Usually a year is enough time for him to evaluate homeschooling and see that the child is learning, the child is happy and the mom is coping.
You could then ask to continue till the end of primary school, if your children are still young and by then you will all be able to reassess and decide together as a family whether or not you wish to continue enjoying the wonderful benefits of this family learning lifestyle.
“My husband sees how the children are now interested in school and are excelling. He also praises homeschooling because we save almost 60k. Year now. We will never go back. Our lives are calm and our children are happy.” ~ Shannon Strauss
7. Discuss what homeschooling will cost
In terms of finances, you are in control of what you spend on educational resources. You can buy world class products if that’s what you want or you can homeschool on a shoestring budget if that’s required in this season. We recommend that you spend at least the same as you would have spent on schooling for your children, including fees, books, uniforms, transport, lunches, fundraising etc. This is an investment into your children’s education and it sends them a message that they are worth it, they are important and that you value education. However, some families can homeschool for less than the cost of schooling. If this is a deciding factor, use it to your advantage!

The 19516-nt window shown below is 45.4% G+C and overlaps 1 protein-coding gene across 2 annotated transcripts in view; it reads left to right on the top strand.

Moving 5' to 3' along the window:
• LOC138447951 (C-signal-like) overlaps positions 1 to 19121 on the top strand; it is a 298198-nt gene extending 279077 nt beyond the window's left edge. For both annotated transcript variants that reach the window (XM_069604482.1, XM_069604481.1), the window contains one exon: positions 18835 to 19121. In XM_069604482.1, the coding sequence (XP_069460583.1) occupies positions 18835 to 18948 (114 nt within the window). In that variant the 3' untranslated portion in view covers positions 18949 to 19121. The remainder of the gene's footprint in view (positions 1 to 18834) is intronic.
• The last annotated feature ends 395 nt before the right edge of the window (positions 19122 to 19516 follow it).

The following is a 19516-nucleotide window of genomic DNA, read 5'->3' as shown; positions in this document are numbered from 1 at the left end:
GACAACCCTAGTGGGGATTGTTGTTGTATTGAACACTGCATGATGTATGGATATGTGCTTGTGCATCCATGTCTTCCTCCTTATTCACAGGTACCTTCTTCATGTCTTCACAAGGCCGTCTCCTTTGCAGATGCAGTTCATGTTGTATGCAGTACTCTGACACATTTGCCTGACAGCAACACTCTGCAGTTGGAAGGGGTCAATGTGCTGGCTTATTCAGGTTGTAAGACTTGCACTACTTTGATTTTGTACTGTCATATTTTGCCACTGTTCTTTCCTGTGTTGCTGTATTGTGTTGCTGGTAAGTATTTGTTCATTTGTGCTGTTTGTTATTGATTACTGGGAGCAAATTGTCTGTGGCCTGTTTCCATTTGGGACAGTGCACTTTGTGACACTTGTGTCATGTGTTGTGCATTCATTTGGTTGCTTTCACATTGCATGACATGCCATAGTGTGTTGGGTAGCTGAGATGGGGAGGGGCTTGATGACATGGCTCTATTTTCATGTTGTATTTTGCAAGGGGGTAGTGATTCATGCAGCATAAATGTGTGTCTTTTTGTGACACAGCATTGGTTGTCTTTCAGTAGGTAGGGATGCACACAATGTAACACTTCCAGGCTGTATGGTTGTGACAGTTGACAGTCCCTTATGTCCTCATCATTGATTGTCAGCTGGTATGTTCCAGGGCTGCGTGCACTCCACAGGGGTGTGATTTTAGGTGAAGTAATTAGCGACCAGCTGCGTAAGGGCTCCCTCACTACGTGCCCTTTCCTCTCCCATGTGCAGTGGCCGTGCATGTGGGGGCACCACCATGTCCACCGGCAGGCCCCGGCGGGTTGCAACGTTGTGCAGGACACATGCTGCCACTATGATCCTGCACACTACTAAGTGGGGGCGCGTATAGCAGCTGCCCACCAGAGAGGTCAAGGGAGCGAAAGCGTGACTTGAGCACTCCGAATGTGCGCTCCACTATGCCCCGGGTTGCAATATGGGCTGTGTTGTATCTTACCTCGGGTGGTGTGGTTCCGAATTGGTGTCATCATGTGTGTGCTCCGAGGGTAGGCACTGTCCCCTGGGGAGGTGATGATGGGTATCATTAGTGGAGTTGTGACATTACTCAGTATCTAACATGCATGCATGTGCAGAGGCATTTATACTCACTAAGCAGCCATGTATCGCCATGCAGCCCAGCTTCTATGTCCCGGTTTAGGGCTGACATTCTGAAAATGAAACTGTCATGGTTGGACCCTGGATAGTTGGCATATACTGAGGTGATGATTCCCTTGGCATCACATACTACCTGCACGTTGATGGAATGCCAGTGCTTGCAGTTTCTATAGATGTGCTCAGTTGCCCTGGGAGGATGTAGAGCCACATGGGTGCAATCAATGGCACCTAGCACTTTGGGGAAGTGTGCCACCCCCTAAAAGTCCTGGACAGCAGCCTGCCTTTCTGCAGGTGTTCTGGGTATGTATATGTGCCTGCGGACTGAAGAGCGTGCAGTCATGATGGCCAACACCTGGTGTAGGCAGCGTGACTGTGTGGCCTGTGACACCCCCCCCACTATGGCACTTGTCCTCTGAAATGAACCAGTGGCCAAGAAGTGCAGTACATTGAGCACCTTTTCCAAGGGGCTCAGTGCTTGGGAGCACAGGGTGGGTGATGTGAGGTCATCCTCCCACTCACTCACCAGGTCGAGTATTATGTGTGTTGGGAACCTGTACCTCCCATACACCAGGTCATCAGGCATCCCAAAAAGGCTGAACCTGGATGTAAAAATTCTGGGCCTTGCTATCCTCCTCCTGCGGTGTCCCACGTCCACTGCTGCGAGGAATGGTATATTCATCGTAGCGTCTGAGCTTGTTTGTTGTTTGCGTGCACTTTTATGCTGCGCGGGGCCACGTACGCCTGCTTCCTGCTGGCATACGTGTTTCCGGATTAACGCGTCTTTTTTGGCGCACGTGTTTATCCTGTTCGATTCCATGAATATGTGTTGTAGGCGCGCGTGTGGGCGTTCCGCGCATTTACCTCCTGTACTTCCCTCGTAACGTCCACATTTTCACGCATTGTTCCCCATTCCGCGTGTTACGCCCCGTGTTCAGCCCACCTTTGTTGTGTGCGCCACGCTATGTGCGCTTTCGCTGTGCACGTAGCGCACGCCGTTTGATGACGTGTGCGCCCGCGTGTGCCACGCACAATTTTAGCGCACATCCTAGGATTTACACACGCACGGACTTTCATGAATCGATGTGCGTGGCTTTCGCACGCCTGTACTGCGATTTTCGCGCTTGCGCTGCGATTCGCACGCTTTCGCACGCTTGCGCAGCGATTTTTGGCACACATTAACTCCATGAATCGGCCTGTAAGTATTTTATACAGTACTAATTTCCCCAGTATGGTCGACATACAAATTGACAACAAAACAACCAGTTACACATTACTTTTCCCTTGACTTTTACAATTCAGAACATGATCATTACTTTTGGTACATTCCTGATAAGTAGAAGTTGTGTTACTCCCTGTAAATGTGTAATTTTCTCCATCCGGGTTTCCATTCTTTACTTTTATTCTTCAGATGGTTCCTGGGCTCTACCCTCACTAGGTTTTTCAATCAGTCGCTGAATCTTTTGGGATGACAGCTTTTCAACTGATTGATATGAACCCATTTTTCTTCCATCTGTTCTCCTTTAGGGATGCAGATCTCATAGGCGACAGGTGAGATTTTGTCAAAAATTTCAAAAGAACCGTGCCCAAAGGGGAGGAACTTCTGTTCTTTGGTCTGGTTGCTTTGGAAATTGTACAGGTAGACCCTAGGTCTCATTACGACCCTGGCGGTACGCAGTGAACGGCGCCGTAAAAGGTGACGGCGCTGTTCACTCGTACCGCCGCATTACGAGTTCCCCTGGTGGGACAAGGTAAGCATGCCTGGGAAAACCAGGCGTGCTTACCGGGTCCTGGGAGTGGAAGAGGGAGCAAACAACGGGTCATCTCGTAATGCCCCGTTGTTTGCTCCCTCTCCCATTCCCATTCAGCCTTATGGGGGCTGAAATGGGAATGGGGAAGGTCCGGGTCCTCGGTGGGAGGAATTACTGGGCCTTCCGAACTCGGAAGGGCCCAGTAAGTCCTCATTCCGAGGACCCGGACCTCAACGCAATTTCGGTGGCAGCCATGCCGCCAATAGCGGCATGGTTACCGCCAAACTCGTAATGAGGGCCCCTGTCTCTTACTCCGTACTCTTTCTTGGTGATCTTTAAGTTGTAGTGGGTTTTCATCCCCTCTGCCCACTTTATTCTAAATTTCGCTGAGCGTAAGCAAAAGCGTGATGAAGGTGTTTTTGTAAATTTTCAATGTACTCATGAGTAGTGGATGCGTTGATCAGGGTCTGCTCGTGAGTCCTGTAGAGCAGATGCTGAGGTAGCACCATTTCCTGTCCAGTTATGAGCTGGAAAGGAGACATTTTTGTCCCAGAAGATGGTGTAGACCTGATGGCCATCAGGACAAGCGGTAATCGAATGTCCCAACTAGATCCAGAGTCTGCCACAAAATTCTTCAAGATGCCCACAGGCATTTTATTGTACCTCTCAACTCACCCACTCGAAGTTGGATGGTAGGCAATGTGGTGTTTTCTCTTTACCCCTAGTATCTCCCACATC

“Homeschooling has given us the freedom to choose our own future.” ~ Riaan Erwee, veteran homeschooling dad
8. Repair broken relationships if you are separated
When parents are divorced or separated, it’s not always easy for parents to come to agreement. We suggest that you do all that you can to repair the broken relationship so that it is at least amicable, and then discuss homeschooling with the other parent. You need to show that you have the children’s best interests at heart and that you are not just looking for an excuse to get more money from the other parent…or whatever other negative motivation he might think you may have. The greatest challenge is to be able to have a friendly relationship so that you can make clear-headed decisions about the children’s future and well-being. In the short-term, you may need to compromise on other issues, in order to win his trust and support in the long-term.